The ocean influences the Earth’s climate by storing and transporting vast amounts of heat, moisture and carbon dioxide. Heat absorbed by the ocean in one location may be carried thousands of kilometres before being released to the atmosphere. This release of heat in turn drives motions in the atmosphere that determine the large-scale, slowly evolving temperature and rainfall patterns that make up our climate.
The Southern Ocean is a crucial cog in this global heat engine, in part because of its unique geography — it occupies the only band of latitudes on Earth where ocean waters circle the globe. This has profound implications for the global ocean circulation and the Earth’s climate system.
To read more about the effect of the Southern Ocean on the world’s oceans and global climate read the Australian Antarctic Magazine story The Southern Ocean’s Global Reach and Chapter 4 of the 2008 report Australia’s contribution to Antarctic climate science.
As well as studying the physical processes of the Southern Ocean, the Australian Antarctic Division conducts various chemical and biological ocean research. You can learn more about our ocean research in the Science pages of our website. We also conduct ocean research through the Antarctic Climate and Ecosystems Cooperative Research Centre. The information below provides a snapshot of some of our work.
Ocean acidification poses the biggest threat to our ocean ecosystems. Research has shown that about half of all the carbon dioxide (CO2) released by human activities is now found in the world’s oceans and that about a third of this has been taken up in the Southern Ocean. As CO2 continues to dissolve in the ocean it increases ocean acidity, making it harder for some marine organisms to form shells. Among the organisms affected are beautiful and unusual marine snails known as ‘pteropods’, as well as some species of algae and corals. Read more about ocean acidification and its impact on marine organisms in our Fact Files.
Did you know that whale poo may act as a fertiliser in the world’s oceans? Australian Antarctic Division scientist, Dr Steve Nicol, explains that large whales in the Southern Ocean consume large quantities of krill, but because they produce blubber, rather than muscle, they have no need for the iron in their diet. Consequently, this essential element passes straight through their digestive tracts and exits their bodies in a plume of faecal material that acts like liquid manure.
A number of studies have shown that the growth of microscopic algae in the Southern Ocean is limited by the iron concentration in the water. Iron enters the ocean either through wind-blown dust from the Antarctic continent or through the upwelling of water from the ocean depths. The deep water is richer in nutrients because particulate matter, including dead algae and detritus, sinks out of the sunlit layer to the ocean’s interior, where microbial processes break it down into its constituent chemicals. Any process that keeps the nutrients in circulation in the surface layer, rather than sinking, should ensure that algal growth is sustained. This is where the notion of whales as fertilisers of the ocean comes in. To learn more about this interesting hypothesis read Whale poo fertilises oceans.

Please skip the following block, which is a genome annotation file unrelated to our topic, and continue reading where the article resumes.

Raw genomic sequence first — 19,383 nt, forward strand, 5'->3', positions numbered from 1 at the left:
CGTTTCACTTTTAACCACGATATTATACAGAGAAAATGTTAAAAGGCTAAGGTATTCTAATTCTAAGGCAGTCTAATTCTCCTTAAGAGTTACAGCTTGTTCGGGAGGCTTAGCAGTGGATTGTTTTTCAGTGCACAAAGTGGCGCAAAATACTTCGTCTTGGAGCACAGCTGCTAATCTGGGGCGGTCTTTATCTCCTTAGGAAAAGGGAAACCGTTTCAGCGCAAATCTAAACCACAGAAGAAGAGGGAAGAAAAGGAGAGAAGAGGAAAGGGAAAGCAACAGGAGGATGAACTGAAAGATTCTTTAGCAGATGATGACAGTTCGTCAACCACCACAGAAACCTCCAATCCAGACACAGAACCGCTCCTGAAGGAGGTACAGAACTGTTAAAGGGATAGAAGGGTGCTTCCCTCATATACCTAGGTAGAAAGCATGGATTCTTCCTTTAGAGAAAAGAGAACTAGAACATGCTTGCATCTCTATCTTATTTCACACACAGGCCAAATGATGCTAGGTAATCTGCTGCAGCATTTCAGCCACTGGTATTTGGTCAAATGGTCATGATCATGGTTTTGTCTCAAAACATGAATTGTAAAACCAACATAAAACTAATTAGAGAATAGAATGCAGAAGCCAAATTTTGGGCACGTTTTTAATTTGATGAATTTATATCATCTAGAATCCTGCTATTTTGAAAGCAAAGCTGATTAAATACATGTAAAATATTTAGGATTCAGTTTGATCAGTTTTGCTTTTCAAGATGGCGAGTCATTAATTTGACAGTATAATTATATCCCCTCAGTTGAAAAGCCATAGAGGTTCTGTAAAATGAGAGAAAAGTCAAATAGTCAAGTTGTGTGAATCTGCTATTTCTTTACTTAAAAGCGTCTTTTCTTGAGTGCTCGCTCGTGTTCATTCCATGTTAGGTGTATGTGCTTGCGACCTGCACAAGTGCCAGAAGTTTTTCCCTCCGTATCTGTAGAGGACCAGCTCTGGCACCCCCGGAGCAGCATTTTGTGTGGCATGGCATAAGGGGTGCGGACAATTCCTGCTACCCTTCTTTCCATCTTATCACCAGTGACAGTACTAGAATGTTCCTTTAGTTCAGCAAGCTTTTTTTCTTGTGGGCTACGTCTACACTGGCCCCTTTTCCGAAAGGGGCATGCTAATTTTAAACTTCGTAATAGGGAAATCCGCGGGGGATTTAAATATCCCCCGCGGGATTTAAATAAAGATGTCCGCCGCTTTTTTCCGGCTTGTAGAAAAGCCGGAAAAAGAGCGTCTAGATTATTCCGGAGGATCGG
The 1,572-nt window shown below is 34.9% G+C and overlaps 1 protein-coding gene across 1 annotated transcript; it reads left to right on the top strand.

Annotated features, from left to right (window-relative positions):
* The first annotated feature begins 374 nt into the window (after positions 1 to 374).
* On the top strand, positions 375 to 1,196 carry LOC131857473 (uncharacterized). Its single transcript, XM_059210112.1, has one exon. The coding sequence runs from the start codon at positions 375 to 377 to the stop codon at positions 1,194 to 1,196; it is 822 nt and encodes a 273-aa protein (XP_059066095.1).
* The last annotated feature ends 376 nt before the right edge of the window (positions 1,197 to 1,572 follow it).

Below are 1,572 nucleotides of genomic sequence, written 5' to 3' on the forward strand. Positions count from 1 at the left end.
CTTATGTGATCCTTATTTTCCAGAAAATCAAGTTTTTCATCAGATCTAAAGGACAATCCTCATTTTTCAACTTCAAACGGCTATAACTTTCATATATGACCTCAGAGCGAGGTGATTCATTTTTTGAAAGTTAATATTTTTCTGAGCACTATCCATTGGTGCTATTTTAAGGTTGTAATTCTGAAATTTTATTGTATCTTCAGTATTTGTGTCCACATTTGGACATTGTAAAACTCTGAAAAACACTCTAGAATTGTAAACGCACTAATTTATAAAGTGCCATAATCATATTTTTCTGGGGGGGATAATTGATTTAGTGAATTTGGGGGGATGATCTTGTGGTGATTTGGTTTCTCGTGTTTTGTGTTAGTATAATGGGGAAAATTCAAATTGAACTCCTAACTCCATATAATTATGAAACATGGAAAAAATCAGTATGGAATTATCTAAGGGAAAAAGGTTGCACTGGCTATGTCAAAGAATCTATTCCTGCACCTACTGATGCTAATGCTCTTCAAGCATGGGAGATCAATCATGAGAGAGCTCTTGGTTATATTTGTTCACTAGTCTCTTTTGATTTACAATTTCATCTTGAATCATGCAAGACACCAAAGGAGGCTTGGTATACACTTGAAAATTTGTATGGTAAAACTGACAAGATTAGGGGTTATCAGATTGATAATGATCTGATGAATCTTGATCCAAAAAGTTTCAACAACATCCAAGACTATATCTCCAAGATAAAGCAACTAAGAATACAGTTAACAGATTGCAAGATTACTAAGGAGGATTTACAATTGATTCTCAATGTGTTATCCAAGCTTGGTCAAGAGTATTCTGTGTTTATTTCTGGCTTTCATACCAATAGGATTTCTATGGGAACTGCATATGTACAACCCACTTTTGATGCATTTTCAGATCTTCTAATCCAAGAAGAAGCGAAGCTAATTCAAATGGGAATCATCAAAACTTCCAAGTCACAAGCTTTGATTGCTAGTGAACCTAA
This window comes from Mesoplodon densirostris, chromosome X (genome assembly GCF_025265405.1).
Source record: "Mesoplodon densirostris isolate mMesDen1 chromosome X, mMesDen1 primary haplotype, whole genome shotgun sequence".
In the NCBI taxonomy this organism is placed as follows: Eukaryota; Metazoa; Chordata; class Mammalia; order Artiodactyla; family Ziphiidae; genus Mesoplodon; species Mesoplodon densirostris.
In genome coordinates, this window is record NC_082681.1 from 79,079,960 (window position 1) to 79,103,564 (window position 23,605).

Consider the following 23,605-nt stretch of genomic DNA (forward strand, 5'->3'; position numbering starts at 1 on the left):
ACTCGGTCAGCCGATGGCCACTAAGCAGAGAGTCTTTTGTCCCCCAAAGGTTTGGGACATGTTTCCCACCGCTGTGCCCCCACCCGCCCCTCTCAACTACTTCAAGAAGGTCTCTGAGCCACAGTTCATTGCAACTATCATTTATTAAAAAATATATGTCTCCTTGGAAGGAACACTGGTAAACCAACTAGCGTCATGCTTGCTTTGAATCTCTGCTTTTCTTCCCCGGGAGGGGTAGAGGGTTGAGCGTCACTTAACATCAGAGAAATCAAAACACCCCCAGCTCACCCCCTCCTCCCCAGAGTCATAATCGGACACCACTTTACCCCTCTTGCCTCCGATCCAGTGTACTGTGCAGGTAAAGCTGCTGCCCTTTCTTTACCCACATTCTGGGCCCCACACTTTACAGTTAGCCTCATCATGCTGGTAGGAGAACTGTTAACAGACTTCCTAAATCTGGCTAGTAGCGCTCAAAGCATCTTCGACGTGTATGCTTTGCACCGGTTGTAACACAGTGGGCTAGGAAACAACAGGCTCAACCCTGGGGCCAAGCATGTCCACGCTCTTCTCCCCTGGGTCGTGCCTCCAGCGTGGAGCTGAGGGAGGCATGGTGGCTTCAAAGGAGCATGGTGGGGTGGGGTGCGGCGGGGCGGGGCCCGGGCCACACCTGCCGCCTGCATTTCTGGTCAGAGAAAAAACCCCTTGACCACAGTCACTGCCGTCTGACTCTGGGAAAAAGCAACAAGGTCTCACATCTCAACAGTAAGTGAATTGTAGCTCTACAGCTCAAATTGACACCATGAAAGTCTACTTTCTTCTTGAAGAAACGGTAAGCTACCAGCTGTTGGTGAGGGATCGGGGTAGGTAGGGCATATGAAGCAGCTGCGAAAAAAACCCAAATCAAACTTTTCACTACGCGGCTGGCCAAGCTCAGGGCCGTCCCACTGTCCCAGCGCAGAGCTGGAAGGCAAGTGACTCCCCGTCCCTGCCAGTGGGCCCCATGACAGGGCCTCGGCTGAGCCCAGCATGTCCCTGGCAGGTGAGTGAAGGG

Much of our biological research in the Southern Ocean is conducted through our Southern Ocean Ecosystems: Environmental Change and Conservation science program. On a voyage to Antarctica in 2009–10, scientists spent many weeks studying the benthic (sea floor) environment and the creatures that live there. In the deepest parts of our oceans, these animals are often adapted for life in extreme environments, where there’s no light, intense cold and huge amounts of pressure from hundreds if not thousands of metres of water above. Getting a glimpse of this weird undersea world requires some special equipment, like cameras mounted in special pressure-resistant housings and strong nets that are dragged along the sea floor to collect wildlife samples. Find out more about these creatures of the deep and read about the voyage in Southern Ocean marine life in focus.
One of our longest running biological studies is measuring changes in plankton in the Southern Ocean. A Continuous Plankton Recorder (Australian Antarctic Magazine 13: 12–13, 2007) is towed behind ships, where it captures tiny marine plants and animals that make up the plankton. After 20 years of research, scientists are seeing changes in the abundance and types of plankton species captured. Read more in Twenty year study finds major changes in Southern Ocean plankton.